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Nights Below Station Street [Paperback]

David Adams Richards
3.8 out of 5 stars  See all reviews (5 customer reviews)
List Price: CDN$ 19.99
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Book Description

Sept. 1 2009
David Adams Richards’ Governor General’s Award-winning novel is a powerful tale of resignation and struggle, fierce loyalties and compassion. This book is the first in Richards’ acclaimed Miramichi trilogy. Set in a small mill town in northern New Brunswick, it draws us into the lives of a community of people who live there, including: Joe Walsh, isolated and strong in the face of a drinking problem; his wife, Rita, willing to believe the best about people; and their teenage daughter Adele, whose nature is rebellious and wise, and whose love for her father wars with her desire for independence. Richards’ unforgettable characters are linked together in conflict, and in articulate love and understanding. Their plight as human beings is one we share.

From the Hardcover edition.

Frequently Bought Together

Nights Below Station Street + Evening Snow Will Bring Such Peace + For Those Who Hunt the Wounded Down
Price For All Three: CDN$ 47.85

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Product Description

From Amazon

David Adams Richards writes about people from the wrong side of the tracks with poignancy and compassion. Nights Below Station Street is set, like all of Richards's work, in small-town New Brunswick, and it begins a trilogy that continues with two other novels set in the Miramichi Valley, Evening Snow Will Bring Such Peace and For Those Who Hunt the Wounded Down. Written in an easy-flowing, realistic mode, this deceptively simple novel explores the day-to-day lives and trials of a handful of concisely drawn, compelling characters. Adele is a feisty girl of 15, strong-headed, entering adulthood in a tumbling erratic rush. Her mother, Rita, who watches children and cleans houses, is solid and hard-working, the pillar of the family, which also includes the father, Joe, a hapless but cheerful drunk, and Milly, a younger daughter. Their familial relationships are complicated by their friendship with Myrrha, who lives nearby in a trailer with her spoiled, chubby son Byron.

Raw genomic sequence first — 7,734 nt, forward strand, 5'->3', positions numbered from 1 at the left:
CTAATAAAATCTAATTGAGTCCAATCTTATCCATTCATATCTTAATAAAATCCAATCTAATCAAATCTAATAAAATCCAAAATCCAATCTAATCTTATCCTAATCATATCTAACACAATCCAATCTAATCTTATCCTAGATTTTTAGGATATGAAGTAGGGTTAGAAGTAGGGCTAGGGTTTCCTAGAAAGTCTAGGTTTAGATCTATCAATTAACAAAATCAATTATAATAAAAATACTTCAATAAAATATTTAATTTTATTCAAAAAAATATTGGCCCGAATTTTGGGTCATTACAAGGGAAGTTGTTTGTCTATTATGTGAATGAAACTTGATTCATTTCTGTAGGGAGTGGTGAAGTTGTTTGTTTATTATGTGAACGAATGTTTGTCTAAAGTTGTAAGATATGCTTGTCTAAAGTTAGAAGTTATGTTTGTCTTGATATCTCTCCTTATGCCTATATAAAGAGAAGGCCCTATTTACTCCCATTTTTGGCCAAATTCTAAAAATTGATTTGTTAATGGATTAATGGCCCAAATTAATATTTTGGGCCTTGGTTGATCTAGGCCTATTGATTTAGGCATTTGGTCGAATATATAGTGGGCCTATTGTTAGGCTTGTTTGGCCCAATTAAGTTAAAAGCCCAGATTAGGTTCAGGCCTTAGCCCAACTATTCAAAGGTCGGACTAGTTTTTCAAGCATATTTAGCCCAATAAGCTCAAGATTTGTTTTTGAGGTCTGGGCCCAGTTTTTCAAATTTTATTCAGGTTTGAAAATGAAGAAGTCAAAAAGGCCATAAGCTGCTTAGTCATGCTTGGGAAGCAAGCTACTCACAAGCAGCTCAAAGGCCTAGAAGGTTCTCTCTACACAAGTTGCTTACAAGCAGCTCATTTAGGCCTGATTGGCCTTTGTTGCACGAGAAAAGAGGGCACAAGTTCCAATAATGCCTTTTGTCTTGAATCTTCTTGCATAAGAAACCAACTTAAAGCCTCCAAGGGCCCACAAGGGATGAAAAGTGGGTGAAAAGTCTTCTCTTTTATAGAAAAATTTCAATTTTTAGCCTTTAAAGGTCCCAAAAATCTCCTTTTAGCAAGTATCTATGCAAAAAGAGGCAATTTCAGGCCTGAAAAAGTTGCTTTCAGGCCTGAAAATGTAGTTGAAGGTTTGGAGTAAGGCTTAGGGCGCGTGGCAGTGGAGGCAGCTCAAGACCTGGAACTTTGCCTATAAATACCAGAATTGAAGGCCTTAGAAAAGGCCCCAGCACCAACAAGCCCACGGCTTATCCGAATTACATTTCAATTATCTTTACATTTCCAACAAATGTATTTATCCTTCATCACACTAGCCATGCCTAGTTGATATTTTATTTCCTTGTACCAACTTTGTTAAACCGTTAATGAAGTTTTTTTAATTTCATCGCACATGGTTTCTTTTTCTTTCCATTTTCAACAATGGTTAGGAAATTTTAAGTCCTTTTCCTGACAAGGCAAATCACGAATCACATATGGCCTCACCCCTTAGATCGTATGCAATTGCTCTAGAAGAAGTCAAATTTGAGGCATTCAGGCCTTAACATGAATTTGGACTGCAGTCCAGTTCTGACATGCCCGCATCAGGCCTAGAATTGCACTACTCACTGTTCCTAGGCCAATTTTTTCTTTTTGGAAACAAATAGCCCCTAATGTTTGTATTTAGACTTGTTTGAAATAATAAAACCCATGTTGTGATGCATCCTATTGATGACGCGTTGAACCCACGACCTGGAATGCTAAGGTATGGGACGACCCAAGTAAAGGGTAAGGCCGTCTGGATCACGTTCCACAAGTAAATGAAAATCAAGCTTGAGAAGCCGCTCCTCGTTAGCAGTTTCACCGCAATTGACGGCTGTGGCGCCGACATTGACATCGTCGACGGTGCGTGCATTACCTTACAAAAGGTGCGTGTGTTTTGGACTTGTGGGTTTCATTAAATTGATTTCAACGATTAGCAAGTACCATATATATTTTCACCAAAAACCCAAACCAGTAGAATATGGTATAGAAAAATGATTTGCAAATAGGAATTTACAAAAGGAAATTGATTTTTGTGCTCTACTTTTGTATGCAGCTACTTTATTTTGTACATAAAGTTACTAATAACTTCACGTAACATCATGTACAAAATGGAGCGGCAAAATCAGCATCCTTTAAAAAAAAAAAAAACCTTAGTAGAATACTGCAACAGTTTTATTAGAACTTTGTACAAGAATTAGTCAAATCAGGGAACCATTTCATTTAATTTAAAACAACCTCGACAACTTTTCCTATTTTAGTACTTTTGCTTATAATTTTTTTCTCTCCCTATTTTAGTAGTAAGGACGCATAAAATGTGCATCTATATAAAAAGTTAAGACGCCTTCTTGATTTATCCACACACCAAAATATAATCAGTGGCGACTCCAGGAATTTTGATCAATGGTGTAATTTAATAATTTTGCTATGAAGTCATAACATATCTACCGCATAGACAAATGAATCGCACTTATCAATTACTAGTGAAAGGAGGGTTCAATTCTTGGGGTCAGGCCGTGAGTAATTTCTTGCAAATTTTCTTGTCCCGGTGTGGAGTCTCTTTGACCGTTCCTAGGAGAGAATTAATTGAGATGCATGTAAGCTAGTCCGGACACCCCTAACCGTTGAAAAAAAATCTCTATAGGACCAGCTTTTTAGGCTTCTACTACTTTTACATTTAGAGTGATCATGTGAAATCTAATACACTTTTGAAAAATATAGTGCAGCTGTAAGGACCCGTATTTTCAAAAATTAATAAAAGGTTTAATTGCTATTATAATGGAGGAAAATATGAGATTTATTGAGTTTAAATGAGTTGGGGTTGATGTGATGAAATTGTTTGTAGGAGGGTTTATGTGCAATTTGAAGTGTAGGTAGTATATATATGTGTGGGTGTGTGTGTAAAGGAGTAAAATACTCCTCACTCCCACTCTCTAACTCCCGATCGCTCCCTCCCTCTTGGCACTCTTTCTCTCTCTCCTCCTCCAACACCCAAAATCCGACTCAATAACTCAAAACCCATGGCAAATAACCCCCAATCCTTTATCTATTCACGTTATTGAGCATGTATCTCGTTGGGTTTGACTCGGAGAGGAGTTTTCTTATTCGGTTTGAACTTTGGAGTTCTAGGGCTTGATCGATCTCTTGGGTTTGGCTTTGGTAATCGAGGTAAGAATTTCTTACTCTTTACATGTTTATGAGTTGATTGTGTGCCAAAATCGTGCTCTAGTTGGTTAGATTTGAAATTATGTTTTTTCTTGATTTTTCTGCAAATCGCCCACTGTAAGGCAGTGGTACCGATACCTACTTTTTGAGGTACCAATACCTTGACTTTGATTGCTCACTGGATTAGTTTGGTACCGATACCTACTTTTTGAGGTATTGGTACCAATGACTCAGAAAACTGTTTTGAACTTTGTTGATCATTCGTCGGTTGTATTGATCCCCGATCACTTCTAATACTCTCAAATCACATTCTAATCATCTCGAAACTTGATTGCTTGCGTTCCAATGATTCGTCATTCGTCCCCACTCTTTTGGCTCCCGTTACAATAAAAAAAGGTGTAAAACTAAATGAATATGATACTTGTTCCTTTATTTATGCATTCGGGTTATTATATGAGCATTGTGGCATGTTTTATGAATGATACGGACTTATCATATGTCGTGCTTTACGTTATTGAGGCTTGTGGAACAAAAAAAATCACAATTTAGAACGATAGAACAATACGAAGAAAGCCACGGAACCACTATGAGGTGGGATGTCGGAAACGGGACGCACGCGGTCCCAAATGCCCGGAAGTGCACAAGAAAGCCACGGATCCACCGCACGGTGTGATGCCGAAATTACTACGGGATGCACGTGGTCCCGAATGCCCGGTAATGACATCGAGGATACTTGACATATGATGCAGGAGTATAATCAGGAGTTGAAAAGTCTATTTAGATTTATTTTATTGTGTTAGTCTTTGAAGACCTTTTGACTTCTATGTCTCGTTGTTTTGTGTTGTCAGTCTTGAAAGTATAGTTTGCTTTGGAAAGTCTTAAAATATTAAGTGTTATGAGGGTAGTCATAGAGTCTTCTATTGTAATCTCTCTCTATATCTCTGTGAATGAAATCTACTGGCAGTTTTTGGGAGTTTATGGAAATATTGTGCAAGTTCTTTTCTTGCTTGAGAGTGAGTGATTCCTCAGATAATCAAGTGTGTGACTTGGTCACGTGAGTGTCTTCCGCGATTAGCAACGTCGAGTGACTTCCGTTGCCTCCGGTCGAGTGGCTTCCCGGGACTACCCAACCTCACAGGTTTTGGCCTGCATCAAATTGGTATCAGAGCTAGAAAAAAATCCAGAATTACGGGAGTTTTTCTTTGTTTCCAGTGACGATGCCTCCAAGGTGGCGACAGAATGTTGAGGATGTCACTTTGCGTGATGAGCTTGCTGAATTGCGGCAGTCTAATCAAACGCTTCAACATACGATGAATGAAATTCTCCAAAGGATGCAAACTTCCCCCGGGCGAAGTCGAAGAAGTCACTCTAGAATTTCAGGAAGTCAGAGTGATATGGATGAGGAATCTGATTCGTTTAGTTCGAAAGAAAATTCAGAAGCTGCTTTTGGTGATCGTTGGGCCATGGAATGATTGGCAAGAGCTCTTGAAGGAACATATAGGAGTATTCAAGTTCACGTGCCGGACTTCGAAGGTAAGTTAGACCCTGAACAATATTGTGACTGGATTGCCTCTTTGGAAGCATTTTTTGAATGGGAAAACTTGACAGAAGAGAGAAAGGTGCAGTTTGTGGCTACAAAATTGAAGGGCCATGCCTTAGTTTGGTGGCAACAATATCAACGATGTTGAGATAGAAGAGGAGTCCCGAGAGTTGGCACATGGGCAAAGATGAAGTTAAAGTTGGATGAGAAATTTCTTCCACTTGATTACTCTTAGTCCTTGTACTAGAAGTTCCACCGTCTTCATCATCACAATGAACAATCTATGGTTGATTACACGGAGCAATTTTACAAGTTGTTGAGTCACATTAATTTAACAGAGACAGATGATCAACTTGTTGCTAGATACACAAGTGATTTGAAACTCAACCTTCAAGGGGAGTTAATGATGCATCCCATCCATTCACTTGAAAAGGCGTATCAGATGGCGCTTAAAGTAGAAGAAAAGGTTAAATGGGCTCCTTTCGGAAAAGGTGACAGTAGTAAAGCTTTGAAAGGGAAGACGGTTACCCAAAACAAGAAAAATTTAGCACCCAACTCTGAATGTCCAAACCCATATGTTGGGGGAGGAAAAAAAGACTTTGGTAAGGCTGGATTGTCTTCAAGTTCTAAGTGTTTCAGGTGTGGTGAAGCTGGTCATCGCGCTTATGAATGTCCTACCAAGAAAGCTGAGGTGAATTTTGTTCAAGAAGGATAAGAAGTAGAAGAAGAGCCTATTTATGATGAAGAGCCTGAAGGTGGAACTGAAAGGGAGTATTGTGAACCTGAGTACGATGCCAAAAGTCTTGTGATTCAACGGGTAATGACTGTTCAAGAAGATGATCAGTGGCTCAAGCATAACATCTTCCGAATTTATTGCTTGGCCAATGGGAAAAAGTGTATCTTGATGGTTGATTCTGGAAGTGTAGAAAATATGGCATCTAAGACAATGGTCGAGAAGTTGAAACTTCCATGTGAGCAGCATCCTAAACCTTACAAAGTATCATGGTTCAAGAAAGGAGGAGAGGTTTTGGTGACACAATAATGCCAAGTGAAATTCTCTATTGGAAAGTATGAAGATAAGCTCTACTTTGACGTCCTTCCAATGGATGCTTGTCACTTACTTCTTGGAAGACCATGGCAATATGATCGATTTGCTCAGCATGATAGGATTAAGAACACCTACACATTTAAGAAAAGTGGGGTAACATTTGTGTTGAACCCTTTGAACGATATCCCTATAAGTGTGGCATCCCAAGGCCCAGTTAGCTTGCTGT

One reason why Nights Below Station Street won the 1988 Governor General's Award for fiction (he won the same award for non-fiction 10 years later for Lines on the Water) may be Richards’s talent for capturing the everyday speech patterns of his characters. When Adele complains to her boyfriend Ralphie about her Christmas gifts, "This here isn't nothing compared to what I got last year," the reader can easily picture the look of adolescent petulance on her face. In the end, these ordinary people are tested by the various trials of their difficult lives, and while they never end up in any simulacrum of paradise on earth, they do come through their struggles with fortitude and a kind of rough wisdom, their humanity intact. --Mark Frutkin --This text refers to an out of print or unavailable edition of this title.


Praise for Nights Below Station Street:

“David Adams Richards has illuminated the human struggle for love and belonging.…”

“Richards depicts his characters with such searing fidelity that we are forced to marvel at his talent.”
Globe and Mail

“An exploration of the nature of love and the process of redemption.…”
Ottawa Citizen

“A warning label should be attached to every copy: You’ll hate for this book to end.”
Halifax Daily News

From the Hardcover edition.

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Customer Reviews

3.8 out of 5 stars
3.8 out of 5 stars
Most helpful customer reviews
4 of 4 people found the following review helpful